Wardhani, however, points out that even with such issues, there is still an argument for the need for foreign workers in Indonesia. “Although the unemployment rate is still high, to some extent I agree that Indonesia needs foreign workers to increase its competitiveness with other countries.”
But Wardhani also says there is a flipside to employing foreign workers that worries the local labor force. In particular, “People are very concerned about massive numbers of Chinese workers entering Indonesia.”
Given the previous figures that only 0.04 percent of Indonesia’s population consists of foreign laborers, this fear appears unfounded. Still, xenophobia against Chinese nationals and Indonesians of Chinese descent is nothing new, following the anti-communist purges in the 1960s in Indonesia, which left thousands of ethnic Chinese dead, as well as the race riots that exploded across the country in 1998 and predominantly targeted Chinese businesses. The riots in 1998 were fueled, in part, by the belief that Chinese-Indonesians are more affluent, so the idea of Chinese nationals coming to Indonesia and “stealing” local jobs and resources is one that feeds into this well-documented xenophobia – and can be exploited by political candidates. But as an editorial in the Jakarta Post said in April 2018, the numbers just don’t add up:
Indonesian maids in Hong Kong alone were estimated at 160,000 and factory and construction workers in Taiwan at around 200,000, while there were only around 25,000 Chinese workers licensed to work in Indonesia. How could we possibly suspect that Chinese workers have invaded Indonesia?
To add to the confusion, in May 2018 the Manpower Ministry announced that it was bringing back plans to make learning Indonesian a requirement for foreign workers, a policy that was originally scrapped in 2015. At the time the move to abolish this requirement was heavily criticized by the Indonesian Workers’ Association, with IWA President Mirah Sumirat explaining that it would open the floodgates for foreign workers to seek employment.
For expatriates in Indonesia, the resurgence in political interest in this issue, and the new plans to make Indonesian language proficiency a requirement, is potentially worrying and perplexing. As one long term Indonesia-based expatriate, who asked to remain anonymous, says:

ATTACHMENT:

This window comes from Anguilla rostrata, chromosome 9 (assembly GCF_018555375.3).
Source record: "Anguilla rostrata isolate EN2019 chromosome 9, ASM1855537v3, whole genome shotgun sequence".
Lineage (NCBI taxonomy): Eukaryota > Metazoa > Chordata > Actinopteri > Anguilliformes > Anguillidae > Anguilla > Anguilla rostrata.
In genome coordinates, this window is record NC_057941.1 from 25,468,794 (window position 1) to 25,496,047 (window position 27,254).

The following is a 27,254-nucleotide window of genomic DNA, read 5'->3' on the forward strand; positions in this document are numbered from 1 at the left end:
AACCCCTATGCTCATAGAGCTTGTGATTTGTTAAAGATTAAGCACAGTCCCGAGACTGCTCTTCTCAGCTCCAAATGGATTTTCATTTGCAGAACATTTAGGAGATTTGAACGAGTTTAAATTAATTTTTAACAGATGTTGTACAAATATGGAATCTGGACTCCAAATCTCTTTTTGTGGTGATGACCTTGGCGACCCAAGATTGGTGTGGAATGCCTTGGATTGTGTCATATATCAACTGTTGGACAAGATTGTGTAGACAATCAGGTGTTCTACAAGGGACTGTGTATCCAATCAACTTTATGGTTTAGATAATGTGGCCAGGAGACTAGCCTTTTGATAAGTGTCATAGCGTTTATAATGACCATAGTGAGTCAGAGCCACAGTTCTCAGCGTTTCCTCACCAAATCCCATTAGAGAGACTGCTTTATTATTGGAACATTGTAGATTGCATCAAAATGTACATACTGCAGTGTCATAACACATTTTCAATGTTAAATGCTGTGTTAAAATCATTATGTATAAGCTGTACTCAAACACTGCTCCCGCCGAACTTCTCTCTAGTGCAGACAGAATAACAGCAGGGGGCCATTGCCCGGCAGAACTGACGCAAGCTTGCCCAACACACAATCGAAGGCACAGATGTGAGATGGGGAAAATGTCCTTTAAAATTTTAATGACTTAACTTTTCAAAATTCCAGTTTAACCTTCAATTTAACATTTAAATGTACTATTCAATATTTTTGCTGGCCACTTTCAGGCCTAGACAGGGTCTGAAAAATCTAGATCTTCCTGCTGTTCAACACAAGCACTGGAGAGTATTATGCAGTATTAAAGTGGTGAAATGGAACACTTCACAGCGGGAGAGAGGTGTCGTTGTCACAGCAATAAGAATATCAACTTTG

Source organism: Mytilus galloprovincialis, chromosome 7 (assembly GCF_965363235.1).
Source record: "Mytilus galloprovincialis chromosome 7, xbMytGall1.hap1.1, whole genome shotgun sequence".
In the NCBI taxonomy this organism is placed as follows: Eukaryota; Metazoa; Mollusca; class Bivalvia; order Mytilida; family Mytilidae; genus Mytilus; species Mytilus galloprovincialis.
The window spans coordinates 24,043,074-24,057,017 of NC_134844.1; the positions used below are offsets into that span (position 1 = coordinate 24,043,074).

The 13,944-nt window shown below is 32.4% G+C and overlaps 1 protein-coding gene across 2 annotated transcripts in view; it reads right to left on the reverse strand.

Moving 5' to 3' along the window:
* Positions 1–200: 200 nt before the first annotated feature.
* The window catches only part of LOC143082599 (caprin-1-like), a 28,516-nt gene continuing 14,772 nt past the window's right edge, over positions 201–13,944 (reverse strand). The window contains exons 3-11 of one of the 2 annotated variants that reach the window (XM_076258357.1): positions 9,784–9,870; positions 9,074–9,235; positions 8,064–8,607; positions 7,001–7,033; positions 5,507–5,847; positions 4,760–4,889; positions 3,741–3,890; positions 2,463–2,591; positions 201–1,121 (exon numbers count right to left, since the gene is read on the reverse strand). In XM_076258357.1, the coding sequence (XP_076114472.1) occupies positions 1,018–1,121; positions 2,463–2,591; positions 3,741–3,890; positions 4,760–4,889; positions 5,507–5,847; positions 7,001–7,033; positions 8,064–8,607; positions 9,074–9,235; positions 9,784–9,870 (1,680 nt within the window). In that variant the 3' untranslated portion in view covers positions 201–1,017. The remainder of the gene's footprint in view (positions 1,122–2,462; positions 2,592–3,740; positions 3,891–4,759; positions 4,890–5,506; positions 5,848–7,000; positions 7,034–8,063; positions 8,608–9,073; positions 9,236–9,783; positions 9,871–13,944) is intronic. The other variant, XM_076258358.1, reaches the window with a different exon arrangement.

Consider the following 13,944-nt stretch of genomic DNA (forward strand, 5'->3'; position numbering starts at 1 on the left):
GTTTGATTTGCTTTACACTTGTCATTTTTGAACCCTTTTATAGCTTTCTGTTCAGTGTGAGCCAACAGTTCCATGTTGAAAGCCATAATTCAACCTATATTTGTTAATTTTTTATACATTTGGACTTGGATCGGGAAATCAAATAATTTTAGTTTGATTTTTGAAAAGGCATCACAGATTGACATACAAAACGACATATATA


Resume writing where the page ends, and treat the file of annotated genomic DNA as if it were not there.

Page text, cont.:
Indonesia is the fourth largest education system in the world, yet the results in science, math, and reading are consistently below OECD averages. If one assumes one of the primary purposes of allowing skilled labor is to encourage skills transfer into Indonesia, then adding a requirement of Indonesian language proficiency would be an ideal way to limit the importation of foreign skilled labor.
Bali-based British national Chris Wilkin, who worked in the oil business in Indonesia for years, says there are also issues with using foreign workers to bring transferable skills into the country if it is not managed properly internally. “Foreigners should be required to have local mentees who are being groomed for progression and to replace the mentor eventually,” he says. “I have to say I saw little effort made by the Manpower Ministry to enforce this in my time working in Indonesia.”
Considering the fact that the Manpower Ministry abolished the language requirement several years ago, it seems as if the proposed Indonesian language tests are nothing more than a move by Jokowi’s administration to appease critics who consider his pro-foreign workers stance to be detrimental to the local labor force and to soften the image of the new presidential regulation.
Given Subianto’s speech and the ever-changing regulations, it also seems that as the race for the presidency heats up, the issue of foreign labor in Indonesia will be consistently invoked on the campaign trail – and foreign workers will continue to find themselves potentially in the firing line as the politicking continues.
Aisyah Llewellyn is a British freelance writer based in Medan, Indonesia. She is a former diplomat and writes primarily about Indonesian politics, culture, travel and food.